Monsters Story Structure

Rite of passage stories are about a protagonist who out of fear and the desire for blissful ignorance ignores their problem, ignores the responsibilities inherit with that problem and just tries to live as though it doesn’t exist.

This way of living is built on keeping secrets which can yield positive results: everyone is happy in the short-term because no one knows what’s lurking underneath. But once the truth is revealed and additional shame for being dishonest is piled on top of their already shameful secret, things will not be so happy. The protagonist must learn to accept their secret as just another part of life and accept themselves for being only human (imperfect, blemished), otherwise they will live a life of immaturity, self-hatred and depression – and who wants that?!

In Monsters, Ken Dahl ignores his problem (diagnosed with herpes) and tries to sideswipe it with abstinence, self-remedies and self-hate. Unfortunately it doesn’t work and if he ever plans to be in an honest and trusting relationship with the opposite sex he’ll have to grow up and learn to deal with his lot in life, for better or worse, or else remain a lonely, immature monster.

(Spoiler Warning! Below is the plot structure of Monsters by Ken Dahl using Blake Snyder’s Beat Sheet as the basis for the breakdown (see my review of Blake Snyder’s book Save the Cat, an excellent storytelling resource). For an explanation of each “beat” please refer to Blake Snyder’s Beat Sheet.)

Premise: Monsters is a rite of passage about Ken Dahl, a young man with herpes, who struggles to live a normal life with an incurable, contagious disease.

Opening Image: The story starts with Ken kissing his girlfriend, Rory. Big bold letters above them read: Imagine never kissing anyone on the lips ever again …without giving them a horrible incurable disease. The following image of Rory’s face horribly infected is enough to scare anyone into perpetual, lonely solitude. This represents Ken’s dilemma.

Theme Stated: Ken and his girlfriend watch a commercial for Valtrex, a drug to help cure outbreaks of herpes. Ken scowls, disgusted. His thoughts about people with herpes are judgmental and ignorant. Little does he know, a herpes germ lurks nearby.

Set-up: Ken gets cold sores. He does his best to treat them but never goes to the doctor. Neither, at first, does Rory when she has consistent “saddle rash”. Eventually, hey both know Ken gave her something but Ken doesn’t talk to Rory about it. He ignores the problem, hoping it’s nothing.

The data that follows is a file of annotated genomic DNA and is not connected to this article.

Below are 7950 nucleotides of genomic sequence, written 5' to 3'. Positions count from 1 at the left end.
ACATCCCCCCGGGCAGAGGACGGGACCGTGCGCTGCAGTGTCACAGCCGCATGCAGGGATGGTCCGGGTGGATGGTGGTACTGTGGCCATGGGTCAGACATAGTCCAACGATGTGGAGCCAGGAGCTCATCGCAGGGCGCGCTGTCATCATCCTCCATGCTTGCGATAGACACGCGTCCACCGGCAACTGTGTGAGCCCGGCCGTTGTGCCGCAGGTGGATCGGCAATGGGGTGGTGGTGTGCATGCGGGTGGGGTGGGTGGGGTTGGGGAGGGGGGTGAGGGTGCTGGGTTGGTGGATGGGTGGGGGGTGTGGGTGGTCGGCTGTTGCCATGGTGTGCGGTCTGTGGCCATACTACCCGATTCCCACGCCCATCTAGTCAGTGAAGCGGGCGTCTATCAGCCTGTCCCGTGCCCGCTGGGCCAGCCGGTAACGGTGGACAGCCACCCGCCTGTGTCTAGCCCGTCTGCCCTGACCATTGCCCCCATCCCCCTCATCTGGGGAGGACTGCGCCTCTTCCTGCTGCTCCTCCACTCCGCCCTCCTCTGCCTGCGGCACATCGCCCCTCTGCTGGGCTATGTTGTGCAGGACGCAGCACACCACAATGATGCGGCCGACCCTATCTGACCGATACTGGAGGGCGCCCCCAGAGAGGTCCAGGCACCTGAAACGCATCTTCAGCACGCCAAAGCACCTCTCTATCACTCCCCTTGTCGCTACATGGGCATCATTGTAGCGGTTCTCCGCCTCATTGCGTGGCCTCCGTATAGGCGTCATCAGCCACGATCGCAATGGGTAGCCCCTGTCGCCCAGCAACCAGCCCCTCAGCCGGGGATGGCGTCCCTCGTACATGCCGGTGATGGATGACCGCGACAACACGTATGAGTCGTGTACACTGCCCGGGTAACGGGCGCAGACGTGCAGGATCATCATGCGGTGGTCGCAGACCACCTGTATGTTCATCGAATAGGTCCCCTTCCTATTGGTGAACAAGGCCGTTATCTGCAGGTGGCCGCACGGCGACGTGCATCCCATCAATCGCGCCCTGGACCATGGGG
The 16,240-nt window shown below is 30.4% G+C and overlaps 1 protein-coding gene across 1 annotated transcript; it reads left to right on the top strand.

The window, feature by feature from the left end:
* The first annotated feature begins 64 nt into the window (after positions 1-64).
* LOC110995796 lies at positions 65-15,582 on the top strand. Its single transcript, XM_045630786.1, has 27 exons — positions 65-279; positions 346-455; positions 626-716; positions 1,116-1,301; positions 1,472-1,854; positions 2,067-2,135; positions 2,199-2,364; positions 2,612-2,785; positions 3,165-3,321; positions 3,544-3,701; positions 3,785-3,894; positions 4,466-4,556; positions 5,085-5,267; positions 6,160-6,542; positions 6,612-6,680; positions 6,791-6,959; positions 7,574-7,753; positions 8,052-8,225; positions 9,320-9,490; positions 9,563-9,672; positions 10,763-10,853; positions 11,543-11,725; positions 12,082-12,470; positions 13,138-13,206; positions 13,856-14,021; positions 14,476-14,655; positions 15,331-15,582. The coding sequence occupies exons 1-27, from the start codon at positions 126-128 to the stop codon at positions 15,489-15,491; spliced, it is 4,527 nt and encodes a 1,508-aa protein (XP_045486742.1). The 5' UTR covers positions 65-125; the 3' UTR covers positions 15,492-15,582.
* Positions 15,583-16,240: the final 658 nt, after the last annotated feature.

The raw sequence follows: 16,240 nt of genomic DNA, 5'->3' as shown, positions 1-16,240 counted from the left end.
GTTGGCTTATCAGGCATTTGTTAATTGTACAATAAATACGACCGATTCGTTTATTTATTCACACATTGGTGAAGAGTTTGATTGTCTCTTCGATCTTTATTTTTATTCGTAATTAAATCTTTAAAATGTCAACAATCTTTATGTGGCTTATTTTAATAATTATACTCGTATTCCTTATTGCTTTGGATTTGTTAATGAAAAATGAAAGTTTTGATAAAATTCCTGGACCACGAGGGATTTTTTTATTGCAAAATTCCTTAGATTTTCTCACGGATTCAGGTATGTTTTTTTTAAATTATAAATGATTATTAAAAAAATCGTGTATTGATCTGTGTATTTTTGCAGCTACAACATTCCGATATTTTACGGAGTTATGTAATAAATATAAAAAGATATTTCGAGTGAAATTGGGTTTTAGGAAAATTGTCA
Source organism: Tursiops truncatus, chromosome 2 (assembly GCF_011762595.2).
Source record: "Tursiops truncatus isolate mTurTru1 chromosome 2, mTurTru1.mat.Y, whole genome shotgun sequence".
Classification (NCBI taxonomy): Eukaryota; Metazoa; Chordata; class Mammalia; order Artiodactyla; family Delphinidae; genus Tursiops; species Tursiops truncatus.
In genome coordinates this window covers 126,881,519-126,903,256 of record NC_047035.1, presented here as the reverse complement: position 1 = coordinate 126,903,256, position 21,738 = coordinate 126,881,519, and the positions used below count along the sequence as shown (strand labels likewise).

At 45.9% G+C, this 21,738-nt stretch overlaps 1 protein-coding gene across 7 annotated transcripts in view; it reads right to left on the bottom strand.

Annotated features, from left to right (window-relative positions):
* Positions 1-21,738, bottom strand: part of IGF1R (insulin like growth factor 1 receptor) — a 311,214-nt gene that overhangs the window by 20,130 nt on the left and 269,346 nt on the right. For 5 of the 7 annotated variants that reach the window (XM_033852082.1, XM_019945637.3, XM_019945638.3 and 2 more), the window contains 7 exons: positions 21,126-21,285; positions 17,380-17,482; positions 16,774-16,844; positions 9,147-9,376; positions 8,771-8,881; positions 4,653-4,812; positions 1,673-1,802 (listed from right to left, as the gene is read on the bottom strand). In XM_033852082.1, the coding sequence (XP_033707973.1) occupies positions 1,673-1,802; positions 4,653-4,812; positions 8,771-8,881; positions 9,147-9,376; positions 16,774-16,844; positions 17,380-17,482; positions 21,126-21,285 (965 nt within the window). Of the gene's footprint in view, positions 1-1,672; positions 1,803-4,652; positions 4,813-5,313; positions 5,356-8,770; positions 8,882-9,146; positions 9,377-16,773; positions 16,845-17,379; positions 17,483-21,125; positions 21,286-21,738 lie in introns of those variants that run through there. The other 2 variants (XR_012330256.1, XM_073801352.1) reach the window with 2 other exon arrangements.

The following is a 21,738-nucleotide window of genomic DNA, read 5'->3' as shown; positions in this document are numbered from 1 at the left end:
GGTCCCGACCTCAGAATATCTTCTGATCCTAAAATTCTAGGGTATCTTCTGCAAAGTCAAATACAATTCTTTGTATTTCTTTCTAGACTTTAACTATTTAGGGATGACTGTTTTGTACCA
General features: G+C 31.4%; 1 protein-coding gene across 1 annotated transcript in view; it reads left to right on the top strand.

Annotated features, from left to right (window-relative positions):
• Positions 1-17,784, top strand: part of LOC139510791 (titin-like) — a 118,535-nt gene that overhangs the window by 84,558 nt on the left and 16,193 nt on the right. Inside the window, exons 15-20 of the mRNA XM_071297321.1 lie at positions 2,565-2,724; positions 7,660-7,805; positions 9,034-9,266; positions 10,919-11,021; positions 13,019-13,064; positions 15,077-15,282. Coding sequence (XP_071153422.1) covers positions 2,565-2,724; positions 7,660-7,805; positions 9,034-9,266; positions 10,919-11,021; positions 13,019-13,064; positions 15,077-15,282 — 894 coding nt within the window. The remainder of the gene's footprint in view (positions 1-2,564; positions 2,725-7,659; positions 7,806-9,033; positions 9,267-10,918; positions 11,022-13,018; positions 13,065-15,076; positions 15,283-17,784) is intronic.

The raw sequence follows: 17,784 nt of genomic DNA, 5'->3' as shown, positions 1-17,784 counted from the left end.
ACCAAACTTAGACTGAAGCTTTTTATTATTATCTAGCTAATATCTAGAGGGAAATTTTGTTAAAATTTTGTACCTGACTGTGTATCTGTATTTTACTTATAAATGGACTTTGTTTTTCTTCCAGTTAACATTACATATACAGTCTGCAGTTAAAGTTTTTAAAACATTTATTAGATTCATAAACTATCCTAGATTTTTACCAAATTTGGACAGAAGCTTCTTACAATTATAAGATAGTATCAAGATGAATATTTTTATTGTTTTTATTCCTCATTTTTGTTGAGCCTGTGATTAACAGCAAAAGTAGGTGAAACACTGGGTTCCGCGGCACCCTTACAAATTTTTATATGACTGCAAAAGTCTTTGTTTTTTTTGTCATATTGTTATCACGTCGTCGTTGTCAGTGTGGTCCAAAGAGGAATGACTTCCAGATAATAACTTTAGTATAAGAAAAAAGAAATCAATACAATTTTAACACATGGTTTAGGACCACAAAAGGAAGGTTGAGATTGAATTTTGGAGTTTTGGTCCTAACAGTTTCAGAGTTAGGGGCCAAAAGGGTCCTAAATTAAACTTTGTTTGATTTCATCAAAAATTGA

Catalyst: After visiting the free clinic Rory tearfully tells Ken, “I have herpes.” Germs swarm and cover Ken. He, too, is disease ridden. He gave her herpes.

Debate: Can they keep the relationship together? By not facing their own ignorance and shame about the disease they grow farther and farther apart. Especially when Ken tries to “weasel out” of being responsible for her condition. They eventually break up and Ken starts seeing other people, but coming clean about his disease to potential sexual partners is harder then he thought; conveniently forgetting to tell them is all too easy. He has a tough road ahead.

B Story: Ken feels like a monster. Depicting himself as Dracula, he tells the reader that he’s an innocent man who just wants to be loved like everyone else. He tries to point the finger back at the judgemental – and physically clean – bigots but it is a fruitless effort. Keep in mind, no one has actually come down on Ken in the story, besides himself. It’s all in his head. (Theme: His judgmental attitude toward people with herpes is affecting how he sees himself.)

Choosing Act Two: Ken decides to give up sexual contact entirely. This attempt to be responsible for his circumstances is well-intended but ass-backwards. By choosing to isolate himself, he allows the Germ to cover his entire body; he is now determined to see himself as a diseased monster.